THEN, the question that rises to the front is "what IS the effect?"

Climate change deniers seem content to discredit the very science itself, apparently in order to make the subject appear to be some Democratic Party conspiracy. For the life of me, I cannot understand why Al Gore is so hated and keeps coming up in the dialogue.

Just to clarify my use of entropy was to say that any theory or idea that contradicts it is FALSE. Radiant and convective processes are not static, but occur in a larger environment of systemic degradation.

How could that small truth be anything but helpful? This subject needs focus and enlightenment that sometimes comes when opponents will concede the laws governing the process.

In other words, entropy needs to be accepted as the physical law at play in this AGW/climate change by all parties, or else we can't even talk constructively about it.

Fair enough?

Posted by: rowens1 | March 9, 2011 2:32 PM | Report abuse

"...You still complain about energy stuff but never offer a plan. It's a typical Liberal tendency. Harken back to the early days of the current administration when they kicked the stimulus bill to Congress instead of writing their own plan..."

"...Liberals: 24/7 whining. No policy. No plan. No budget (oh - that was last year when Pelosi decided she would skip that little item)..."

------------------

No apology for gratuitous insults? What would your English teacher do to you for THAT?

"Shrill"? An eye for an eye, perhaps?

You of all people should tell us what you think is a good energy policy, or lacking that, what is wrong with our current (Cheney) policy.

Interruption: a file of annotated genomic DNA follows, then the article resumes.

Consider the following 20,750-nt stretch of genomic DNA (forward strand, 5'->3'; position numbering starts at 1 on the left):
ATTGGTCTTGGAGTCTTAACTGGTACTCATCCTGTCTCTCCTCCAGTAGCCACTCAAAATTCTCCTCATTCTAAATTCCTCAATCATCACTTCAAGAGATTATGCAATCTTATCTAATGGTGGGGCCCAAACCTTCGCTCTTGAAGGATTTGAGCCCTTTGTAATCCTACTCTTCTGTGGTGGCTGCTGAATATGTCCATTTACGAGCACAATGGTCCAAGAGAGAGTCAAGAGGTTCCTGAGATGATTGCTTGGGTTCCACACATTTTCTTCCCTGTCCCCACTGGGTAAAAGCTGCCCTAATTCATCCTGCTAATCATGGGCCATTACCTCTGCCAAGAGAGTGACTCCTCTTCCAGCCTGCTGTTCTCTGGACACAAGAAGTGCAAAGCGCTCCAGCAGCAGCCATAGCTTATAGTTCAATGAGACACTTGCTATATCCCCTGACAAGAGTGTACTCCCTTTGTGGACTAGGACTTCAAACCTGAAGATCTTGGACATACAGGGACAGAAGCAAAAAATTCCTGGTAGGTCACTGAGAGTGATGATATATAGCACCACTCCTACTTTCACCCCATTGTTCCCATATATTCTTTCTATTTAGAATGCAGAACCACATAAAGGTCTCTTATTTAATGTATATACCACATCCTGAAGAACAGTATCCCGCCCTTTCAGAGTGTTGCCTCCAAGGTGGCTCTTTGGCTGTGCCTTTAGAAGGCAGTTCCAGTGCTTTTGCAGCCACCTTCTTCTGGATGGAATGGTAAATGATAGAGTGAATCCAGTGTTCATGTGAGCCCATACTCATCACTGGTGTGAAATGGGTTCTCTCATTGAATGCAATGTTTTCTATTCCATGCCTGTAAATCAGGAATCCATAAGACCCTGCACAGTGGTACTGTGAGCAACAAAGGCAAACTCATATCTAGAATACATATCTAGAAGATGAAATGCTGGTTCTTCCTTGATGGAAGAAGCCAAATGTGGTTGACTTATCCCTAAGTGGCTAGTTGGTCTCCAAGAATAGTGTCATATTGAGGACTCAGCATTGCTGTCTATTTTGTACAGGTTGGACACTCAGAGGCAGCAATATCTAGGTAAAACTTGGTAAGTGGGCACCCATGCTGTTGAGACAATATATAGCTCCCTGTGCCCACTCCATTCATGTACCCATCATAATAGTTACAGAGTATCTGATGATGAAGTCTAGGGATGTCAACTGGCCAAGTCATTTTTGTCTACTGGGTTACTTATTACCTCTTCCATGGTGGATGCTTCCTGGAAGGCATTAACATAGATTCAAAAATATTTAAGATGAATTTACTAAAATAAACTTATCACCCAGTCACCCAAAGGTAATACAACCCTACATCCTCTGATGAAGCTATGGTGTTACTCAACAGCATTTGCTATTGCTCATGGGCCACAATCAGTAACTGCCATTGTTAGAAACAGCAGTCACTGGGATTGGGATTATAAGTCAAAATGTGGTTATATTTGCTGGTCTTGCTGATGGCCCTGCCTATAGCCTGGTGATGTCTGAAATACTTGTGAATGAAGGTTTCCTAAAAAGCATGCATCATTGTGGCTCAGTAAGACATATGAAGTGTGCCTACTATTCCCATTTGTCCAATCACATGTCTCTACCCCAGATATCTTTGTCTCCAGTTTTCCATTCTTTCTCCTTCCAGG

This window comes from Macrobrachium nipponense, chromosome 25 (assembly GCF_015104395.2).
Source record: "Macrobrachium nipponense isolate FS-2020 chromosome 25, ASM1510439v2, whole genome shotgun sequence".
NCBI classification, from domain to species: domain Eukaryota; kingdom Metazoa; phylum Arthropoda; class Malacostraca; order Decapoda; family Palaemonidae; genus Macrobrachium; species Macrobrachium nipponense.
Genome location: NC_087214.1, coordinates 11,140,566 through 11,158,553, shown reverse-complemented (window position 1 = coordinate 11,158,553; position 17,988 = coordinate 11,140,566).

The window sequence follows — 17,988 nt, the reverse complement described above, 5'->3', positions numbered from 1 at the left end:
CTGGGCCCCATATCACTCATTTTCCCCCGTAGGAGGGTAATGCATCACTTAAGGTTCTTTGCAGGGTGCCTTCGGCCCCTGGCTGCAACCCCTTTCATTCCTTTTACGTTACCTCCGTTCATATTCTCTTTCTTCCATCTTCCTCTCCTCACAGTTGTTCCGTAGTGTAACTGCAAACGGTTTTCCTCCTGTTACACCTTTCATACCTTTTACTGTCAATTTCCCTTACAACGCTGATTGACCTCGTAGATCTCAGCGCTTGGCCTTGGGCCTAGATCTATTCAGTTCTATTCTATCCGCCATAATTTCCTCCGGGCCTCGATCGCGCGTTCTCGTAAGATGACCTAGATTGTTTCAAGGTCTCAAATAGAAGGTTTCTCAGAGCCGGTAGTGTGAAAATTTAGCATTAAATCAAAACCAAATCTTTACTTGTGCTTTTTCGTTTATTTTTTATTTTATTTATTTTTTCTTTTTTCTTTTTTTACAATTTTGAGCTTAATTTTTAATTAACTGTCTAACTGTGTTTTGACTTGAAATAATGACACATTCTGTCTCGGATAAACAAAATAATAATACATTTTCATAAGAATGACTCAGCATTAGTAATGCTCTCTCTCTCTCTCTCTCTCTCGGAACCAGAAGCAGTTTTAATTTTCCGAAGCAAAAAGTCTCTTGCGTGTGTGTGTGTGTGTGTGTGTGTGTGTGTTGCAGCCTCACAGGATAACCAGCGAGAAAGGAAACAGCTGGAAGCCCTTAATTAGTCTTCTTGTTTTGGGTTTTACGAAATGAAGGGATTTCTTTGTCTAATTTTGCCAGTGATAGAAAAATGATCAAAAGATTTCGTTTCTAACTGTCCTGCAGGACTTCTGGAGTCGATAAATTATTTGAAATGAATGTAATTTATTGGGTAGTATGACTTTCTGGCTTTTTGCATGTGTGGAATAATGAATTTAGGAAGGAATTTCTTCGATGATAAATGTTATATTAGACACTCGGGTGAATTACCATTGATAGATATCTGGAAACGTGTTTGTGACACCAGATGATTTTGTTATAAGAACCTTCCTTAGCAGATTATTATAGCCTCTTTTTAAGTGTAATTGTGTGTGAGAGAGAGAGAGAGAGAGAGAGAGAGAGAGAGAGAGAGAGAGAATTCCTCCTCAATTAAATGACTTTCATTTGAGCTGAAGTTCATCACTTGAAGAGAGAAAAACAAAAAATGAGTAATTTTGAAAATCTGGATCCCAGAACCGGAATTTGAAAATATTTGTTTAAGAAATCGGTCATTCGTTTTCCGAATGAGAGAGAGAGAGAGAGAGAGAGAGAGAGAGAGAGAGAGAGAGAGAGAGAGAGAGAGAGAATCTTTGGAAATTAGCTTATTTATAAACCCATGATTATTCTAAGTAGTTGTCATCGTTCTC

But alas, you have tired. I understand as I am old and tire, too.

Posted by: rowens1 | March 9, 2011 2:14 PM | Report abuse

Legal limbo
By Tom Toles

My comment...
Good Characterization of why President Obama is not able to produce his agenda that he promised to get voted into office.

The Republicans are still in charge and undermining the best interests of our nation so that they can support their own evil agenda.
Dave

Posted by: OchamsRazor | March 9, 2011 2:09 PM | Report abuse

Ranger

Thanks for the excellent link. There are many here that cannot consider an energy policy that is not the status quo plus more taxes. I especially liked the quote, "A goal without a plan is just a wish." as this applies to other issues discussed here.

Posted by: dalyplanet

-------------------

Too many folks 'wish away' problems in energy policy, so true.

Well, my energy diminishes. Dark as a coal mine here in SW UK already - cold too. Time to put on the sweater and create something refreshing to consume. Blog Baton passed to you daly - courage brother.

Posted by: pararanger22 | March 9, 2011 1:31 PM | Report abuse

Got other ideas about energy policy? Spit 'em out!